Tea Leaves Book- 4

    OF THE TEA LEAF, by Thomas Garway, in Exchange Alley,
    near the Royal Exchange, in London, Tobacconist, and
    Seller and Retailer of Tea and Coffee.
    "Tea is generally brought from China, and groweth there
    upon little shrubs and bushes, the branches whereof are
    well garnished with white flowers, that are yellow
    within, of the bigness and fashion of sweet-brier, but
    in smell unlike, bearing thin green leaves, about the
    brightness of Scordium, Myrtle or Sumack. This plant has
    been reported to grow wild only, but doth not: for they
    plant it in their gardens about four foot distance and
    it groweth about four foot high, and of the seeds they
    maintain and increase their stock. Of all places in
    China this plant groweth in greatest plenty in the
    province of Xemsi, latitude 36 degrees bordering up on
    the west of the province of Namking, near the city of
    Lucheu, the Island Ladrones, and Japan, and is called '
    ChA.' Of this famous leaf there are divers sorts (though
    all one shape), some much better than others, the upper
    leaves excelling the others in fineness, a property
    almost in all plants; which leaves they gather every
    day, and drying them in the shade or in iron pans, over
    a gentle fire, till the humidity be exhausted, then put
    close up in leaden pots, preserve them for their drink,
    TEA, which is used at meals, and upon all visits and
    entertainments in private families, and in the palaces
    of grandees; and it is averred by a padre of Macao,
    native of Japan, that the best tea ought to be gathered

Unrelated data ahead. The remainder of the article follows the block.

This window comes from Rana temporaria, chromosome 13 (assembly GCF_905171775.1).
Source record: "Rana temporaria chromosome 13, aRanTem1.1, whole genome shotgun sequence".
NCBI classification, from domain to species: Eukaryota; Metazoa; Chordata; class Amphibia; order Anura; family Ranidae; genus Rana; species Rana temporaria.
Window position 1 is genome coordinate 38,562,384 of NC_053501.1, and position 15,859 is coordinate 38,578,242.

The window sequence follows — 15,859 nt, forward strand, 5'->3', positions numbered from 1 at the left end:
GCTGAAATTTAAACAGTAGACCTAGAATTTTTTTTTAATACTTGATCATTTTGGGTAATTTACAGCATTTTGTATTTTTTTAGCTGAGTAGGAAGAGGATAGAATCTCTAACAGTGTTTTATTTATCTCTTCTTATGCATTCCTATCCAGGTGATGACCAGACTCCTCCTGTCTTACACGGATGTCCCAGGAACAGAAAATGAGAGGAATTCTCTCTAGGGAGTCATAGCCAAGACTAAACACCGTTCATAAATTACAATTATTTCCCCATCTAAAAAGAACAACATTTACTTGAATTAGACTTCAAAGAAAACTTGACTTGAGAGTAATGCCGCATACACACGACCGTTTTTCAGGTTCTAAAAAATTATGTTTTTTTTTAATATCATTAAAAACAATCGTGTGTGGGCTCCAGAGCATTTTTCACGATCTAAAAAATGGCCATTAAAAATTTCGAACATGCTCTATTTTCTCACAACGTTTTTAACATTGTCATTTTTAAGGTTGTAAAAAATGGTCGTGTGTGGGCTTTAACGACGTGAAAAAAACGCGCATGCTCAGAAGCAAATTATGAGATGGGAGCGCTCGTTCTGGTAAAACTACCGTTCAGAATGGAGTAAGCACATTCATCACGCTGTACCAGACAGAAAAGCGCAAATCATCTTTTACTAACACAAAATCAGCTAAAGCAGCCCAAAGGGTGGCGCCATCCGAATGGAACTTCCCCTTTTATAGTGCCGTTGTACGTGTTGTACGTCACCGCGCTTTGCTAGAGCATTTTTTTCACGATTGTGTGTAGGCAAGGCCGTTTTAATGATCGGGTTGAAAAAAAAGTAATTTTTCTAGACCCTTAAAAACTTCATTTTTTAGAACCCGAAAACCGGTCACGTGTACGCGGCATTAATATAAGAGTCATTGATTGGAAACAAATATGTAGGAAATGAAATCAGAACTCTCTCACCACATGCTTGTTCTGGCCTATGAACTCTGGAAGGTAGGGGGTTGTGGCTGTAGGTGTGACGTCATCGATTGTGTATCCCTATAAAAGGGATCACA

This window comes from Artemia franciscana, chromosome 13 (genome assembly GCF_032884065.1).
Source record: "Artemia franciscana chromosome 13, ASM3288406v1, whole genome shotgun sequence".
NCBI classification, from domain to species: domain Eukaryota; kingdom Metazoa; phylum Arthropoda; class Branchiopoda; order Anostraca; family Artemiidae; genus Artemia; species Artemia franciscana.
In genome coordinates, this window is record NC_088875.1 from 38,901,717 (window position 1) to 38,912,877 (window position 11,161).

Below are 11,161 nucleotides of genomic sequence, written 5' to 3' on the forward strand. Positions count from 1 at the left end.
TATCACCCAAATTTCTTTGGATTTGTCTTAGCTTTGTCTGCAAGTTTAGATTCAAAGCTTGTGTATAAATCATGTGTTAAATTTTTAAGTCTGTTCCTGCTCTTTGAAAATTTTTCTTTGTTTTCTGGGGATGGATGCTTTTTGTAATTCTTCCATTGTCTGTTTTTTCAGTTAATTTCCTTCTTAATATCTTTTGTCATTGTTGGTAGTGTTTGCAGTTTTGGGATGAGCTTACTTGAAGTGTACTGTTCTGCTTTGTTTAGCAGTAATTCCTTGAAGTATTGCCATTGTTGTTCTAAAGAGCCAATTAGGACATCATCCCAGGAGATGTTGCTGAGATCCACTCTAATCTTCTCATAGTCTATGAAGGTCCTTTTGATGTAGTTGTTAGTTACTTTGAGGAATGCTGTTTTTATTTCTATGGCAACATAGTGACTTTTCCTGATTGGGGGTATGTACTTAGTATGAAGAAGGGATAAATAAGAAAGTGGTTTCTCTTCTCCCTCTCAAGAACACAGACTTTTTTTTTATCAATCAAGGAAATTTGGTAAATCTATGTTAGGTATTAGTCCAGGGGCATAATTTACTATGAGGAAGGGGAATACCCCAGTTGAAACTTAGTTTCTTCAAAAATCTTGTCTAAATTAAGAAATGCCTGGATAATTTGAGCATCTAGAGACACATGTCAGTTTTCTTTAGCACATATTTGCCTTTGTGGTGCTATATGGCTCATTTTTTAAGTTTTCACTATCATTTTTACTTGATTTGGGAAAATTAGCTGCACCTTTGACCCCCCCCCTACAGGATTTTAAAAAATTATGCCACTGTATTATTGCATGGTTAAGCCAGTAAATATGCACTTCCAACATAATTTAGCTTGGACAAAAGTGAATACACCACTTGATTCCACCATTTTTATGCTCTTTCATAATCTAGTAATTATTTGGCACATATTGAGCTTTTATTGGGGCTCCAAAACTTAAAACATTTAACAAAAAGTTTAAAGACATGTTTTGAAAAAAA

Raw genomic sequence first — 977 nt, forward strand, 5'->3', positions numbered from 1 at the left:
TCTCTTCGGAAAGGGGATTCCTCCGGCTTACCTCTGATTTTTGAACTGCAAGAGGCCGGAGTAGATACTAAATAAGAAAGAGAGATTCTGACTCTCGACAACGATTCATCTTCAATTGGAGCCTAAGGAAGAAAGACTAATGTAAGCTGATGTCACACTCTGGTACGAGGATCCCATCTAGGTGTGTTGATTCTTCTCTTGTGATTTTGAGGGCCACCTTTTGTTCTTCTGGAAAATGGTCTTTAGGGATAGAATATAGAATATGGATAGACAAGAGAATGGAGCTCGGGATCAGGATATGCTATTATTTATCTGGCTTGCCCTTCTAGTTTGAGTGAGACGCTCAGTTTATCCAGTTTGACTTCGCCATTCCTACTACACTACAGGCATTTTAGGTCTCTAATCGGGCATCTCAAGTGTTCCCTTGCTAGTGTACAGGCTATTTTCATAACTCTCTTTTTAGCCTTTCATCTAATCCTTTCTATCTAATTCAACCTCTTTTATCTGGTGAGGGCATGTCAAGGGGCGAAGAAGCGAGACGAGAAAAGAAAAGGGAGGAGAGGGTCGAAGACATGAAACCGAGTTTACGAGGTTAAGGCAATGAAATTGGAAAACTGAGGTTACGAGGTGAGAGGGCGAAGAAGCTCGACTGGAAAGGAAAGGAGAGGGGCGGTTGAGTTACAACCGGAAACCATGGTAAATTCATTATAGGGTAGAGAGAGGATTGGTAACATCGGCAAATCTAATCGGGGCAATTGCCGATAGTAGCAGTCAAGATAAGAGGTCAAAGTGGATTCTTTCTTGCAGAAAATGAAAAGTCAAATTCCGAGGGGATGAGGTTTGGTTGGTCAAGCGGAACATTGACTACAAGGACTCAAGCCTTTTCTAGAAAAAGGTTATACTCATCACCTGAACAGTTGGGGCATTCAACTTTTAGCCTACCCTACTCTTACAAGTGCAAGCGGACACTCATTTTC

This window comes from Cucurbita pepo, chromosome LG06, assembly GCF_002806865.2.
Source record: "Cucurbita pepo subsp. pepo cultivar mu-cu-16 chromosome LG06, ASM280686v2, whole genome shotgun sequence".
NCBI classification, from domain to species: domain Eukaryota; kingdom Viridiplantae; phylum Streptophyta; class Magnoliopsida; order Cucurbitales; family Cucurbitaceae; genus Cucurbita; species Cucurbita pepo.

but by virgins who are destined for this work, and such,
    'quae non dum manstrua patiuntur; gemmae quae nascuntur
    in summitate arbuscula servantur Imperatori,
    acpraecipuis e jus dynastus: quae autem infra nasccuntur
    adlatera, populo conceduntur.'
    The said leaf is of such known virtues, that those very
    nations so famous for antiquity, knowledge and wisdom,
    do frequently sell it among themselves for twice its
    weight in silver; and the high estimation of the drink
    made therewith hath occasioned an enquiry into the
    nature threrof amongst the most intelligent persons of
    all nations that have travelled in those parts, who,
    after exact trial and experience by all ways imaginable,
    have commended it to the use of their several countries,
    and for its virtues and operations, particularly as
    followeth, viz:
    The quality is moderately hot, proper for winter and
    summer. The drink is declared to be most wholesome,
    preserving in perfect health until extreme old age. The
    particular virtues are these;
    It maketh the body active and lusty.
    It helpeth the headache, giddiness and heaviness
    It removeth the obstructions of the spleen.
    It is very good against the stone and gravel, cleaning
    the kidneys and ureters, being drank with virgin's
    honey, instead of sugar.
    It taketh away the difficulty of breathing, opening
    It is good against tipitude, distillations, and cleareth
    the sight.
    It removeth lassitude, and cleanseth and purifieth acrid
    humours, and a hot liver.